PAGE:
Posted in Writing

Showing vs Telling (Part 2)

Last week I talked about how to avoid info dumps in your writing. This week I will talk about how to fix info dumps and how to balance the slippery slope of exposition and action. As I mentioned last week, I started editing a project I have been working on for three to four years (on and off writing while in college). The first chapter had almost two pages of back story and I ended up rewriting those two pages into a new scene which took up four pages.

I don’t have an issue with adding to my word count or page count because the story I’m working on is fantasy and basically a novella. As it is now, it’s less than 35k words. Eventually, I want to increase my word count and revising the draft is a good way to do that. Not only does it make you read through your story, you can also see where there is information needed or not needed.

Rewriting your info dump into a new scene is one way to fix them. It doesn’t always work mostly because sometimes a new scene isn’t needed and then it feels out of place. Not only do I suggest that you read through it but have someone else read it specifically to point out if there are sections in the manuscript that need a bit of trimming.

Another suggestion would be to list all the information that you need the reader to know right off the bat. I usually do this in a chapter outline. I make a list of what needs to happen and the information that needs to be put in. That way, I can control how I write information. It’s all about planning for the most part. It doesn’t have to be a complete list but a rough sketch wouldn’t really hurt.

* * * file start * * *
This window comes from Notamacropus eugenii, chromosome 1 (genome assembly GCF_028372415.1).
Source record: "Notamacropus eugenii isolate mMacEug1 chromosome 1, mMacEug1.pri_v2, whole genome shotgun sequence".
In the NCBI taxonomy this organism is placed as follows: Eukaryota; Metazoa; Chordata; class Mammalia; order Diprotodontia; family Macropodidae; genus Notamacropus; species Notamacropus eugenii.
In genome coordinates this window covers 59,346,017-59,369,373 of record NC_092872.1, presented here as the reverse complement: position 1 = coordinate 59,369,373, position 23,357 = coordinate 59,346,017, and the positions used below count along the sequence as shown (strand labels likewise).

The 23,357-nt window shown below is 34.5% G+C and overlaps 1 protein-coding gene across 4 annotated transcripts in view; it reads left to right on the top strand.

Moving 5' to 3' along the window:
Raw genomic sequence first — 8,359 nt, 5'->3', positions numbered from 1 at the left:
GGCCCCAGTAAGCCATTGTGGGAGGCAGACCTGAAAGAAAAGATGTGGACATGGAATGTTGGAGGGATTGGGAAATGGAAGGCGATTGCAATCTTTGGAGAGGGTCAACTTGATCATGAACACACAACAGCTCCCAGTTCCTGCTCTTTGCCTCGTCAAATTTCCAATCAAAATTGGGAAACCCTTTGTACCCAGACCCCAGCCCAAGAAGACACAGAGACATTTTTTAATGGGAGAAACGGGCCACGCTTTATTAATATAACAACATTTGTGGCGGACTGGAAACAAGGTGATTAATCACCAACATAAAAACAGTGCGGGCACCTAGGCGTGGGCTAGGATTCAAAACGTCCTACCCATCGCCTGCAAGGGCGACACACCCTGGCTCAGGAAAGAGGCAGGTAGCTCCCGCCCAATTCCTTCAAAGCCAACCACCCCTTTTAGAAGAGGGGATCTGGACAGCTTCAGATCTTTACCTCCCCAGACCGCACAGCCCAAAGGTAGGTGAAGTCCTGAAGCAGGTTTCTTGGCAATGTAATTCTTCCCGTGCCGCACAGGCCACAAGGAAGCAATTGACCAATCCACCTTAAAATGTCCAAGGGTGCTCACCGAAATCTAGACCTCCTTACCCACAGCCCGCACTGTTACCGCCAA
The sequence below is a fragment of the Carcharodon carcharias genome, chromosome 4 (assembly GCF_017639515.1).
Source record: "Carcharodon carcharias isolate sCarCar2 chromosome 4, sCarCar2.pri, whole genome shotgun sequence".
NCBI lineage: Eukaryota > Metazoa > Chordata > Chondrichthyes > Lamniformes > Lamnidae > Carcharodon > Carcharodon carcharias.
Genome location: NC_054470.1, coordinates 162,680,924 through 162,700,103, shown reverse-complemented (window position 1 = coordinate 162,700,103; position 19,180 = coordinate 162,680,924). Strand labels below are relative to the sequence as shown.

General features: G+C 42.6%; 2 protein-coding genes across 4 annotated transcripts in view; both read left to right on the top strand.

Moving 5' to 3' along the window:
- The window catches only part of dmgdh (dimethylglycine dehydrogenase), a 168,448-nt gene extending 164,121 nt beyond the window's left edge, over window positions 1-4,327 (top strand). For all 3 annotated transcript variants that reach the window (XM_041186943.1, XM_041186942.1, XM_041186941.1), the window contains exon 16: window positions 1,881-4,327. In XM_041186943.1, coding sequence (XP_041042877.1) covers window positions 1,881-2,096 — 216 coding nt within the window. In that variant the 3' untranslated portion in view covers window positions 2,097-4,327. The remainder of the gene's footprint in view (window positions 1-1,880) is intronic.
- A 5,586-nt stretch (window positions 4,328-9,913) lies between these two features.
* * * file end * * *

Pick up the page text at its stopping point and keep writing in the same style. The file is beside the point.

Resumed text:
Having the information relate to what is happening at the moment in-scene is my next suggest. Say for example your character is talking to someone they lost contact with and the reason was because there was a lie or something. Not only could you use a quick flashback sentence to let the reader know about the beef the two have but you could also do it in the way they speak to one another, thoughts, and body language. That way, this information and scene says something about your character the reader wouldn’t know otherwise.

The important thing is to keep the story moving forward. In my opinion, I think it’s important to have something happening in a story whether it’s physical, emotional, or psychological. Keep it brief if possible and integrate it into the story. It’s like killing two birds with one stone. Your exposition is pulling double duty. If you have to have a huge paragraph with information then so be it. At the end of the day, work with your writing style.

One last thing I will say it that the most important thing to do is write. You can always go back and change whatever needs changing. Get the story down on paper or on a digital document and then stress out about editing and revising.



Kassandra Carrillo received her B.A. in Creative Writing from the University of Houston. She enjoys writing dark paranormal fiction. However, she has dabbled in writing fantasy as well, science fiction, western, short stories, poetry, and scriptwriting, but she prefers writing novels. When she's not writing, Kassandra likes to crochet, practice her art, and stream video games.

4 thoughts on “Showing vs Telling (Part 2)

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